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|11th April 2003||what does"washing of the spears" mean?|
I found your forum on the net. I just have a quick question that I'm sure you will have the answer to.
I am trying to find out what the title of Donald Morris's book on the Zulus Wars - "The Washing of the Spears" - actually means?
Was it a Zulu phrase or saying, and perhaps did they actually wash their spears literally after battle?
|12th April 2003||Keith Smith|
Lacking any other res[ponse, here is mine:
The (Zulu) expression means to wash their spears in blood. This was achieved by killing an enemy in battle or by plunging their spear into an enemy killed or wounded by one of their comrades. There are many examples of British soldiers having multiple wounds during the AZ war, of whom the Prince Imperial of France was perhaps the most prominent. Donald R. Morris used the expression as the title of perhaps the most well-known book on the Zulu.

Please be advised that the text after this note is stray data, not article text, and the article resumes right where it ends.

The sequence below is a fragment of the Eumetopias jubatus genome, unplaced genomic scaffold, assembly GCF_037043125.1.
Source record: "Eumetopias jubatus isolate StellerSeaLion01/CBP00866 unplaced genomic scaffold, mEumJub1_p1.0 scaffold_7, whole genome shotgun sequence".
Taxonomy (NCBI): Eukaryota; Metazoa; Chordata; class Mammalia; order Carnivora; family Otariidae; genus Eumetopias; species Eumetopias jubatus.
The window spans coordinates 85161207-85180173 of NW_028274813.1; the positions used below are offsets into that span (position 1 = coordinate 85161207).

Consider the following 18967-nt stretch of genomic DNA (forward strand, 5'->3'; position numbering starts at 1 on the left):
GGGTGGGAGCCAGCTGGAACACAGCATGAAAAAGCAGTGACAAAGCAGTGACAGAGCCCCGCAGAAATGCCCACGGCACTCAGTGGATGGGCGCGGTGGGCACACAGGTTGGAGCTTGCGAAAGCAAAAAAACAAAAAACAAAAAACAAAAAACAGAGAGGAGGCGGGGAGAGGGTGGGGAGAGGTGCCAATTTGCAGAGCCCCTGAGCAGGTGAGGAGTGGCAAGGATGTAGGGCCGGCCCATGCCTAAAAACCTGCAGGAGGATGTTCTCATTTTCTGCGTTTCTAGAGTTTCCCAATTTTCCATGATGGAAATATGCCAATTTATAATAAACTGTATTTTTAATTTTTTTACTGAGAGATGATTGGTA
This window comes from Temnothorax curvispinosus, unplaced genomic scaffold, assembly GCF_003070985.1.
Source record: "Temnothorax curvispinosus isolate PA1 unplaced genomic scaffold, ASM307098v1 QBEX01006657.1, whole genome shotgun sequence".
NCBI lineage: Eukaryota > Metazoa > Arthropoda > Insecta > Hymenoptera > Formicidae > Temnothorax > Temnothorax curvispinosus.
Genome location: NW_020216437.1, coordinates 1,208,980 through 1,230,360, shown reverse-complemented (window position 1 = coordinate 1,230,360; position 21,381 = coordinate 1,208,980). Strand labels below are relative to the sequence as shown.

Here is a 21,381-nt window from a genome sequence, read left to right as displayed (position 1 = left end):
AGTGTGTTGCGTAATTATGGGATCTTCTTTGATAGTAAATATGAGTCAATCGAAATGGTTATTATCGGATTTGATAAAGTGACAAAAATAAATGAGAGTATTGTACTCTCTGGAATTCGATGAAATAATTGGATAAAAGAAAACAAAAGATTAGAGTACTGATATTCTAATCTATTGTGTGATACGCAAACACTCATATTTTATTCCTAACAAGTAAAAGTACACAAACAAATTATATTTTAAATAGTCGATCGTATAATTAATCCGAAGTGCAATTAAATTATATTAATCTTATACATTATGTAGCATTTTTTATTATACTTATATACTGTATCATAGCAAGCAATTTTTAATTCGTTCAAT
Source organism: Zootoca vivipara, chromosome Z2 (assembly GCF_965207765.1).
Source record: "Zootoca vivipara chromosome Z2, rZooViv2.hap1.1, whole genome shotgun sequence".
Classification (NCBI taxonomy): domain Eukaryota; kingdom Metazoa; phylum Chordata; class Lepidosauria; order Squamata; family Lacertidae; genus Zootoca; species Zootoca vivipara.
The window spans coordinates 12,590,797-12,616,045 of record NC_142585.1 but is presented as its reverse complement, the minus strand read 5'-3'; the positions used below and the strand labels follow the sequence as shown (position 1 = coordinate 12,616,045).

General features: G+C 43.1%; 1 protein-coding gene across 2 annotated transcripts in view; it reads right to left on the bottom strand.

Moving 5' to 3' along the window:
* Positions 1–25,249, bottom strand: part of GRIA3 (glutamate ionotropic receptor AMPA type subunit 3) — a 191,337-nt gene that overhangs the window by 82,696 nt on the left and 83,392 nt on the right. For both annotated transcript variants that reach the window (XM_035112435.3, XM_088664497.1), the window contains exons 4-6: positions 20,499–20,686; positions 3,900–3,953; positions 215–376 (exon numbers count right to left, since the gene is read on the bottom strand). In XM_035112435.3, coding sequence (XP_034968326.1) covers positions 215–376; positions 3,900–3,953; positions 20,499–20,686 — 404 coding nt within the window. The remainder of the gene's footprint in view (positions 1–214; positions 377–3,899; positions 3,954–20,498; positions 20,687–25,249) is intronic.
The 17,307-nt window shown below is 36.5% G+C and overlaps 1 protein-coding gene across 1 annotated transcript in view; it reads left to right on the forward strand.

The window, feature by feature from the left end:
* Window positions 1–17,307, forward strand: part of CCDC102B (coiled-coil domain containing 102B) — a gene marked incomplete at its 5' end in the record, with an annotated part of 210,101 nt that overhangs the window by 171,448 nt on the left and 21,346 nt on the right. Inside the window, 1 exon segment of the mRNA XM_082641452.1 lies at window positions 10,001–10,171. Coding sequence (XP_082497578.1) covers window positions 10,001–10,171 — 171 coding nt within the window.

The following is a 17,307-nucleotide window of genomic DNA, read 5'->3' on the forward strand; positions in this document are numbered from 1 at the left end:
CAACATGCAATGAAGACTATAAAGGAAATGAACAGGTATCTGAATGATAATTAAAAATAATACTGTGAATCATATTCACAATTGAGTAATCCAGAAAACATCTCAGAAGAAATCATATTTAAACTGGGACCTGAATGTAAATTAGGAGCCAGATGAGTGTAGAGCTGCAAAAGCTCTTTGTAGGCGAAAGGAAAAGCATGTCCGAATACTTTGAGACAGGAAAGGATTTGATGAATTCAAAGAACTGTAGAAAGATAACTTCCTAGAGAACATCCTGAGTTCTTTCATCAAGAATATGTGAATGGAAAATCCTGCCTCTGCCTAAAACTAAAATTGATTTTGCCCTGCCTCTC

|14th April 2003||Chris John|
The term 'washing of the spears' goes back to when if a young Zulu warrior wanted to marry, he had to 'wash his spear' in enemy blood as a sign that he was worthy of his title, as being married was a large statement to show your class.
|19th April 2003||Andrew Rowland|
To Keith and Chris, very many thanks for the replies, you have answered my question perfectly (especially the idea of multiple wounds...). I am writing a novel which revolves around some aspects of Zulu lore relating to Islandwhana and Rorke's Drift. Also the concept that a Zulu warrior would be compelled to "wipe his axe" after killing an enemy in battle (i.e. have intercourse), I guess after the washing of his spear. Maybe when I get nearer to publication I can run some of these pieces of information by you forum regulars and make sure I have got it right!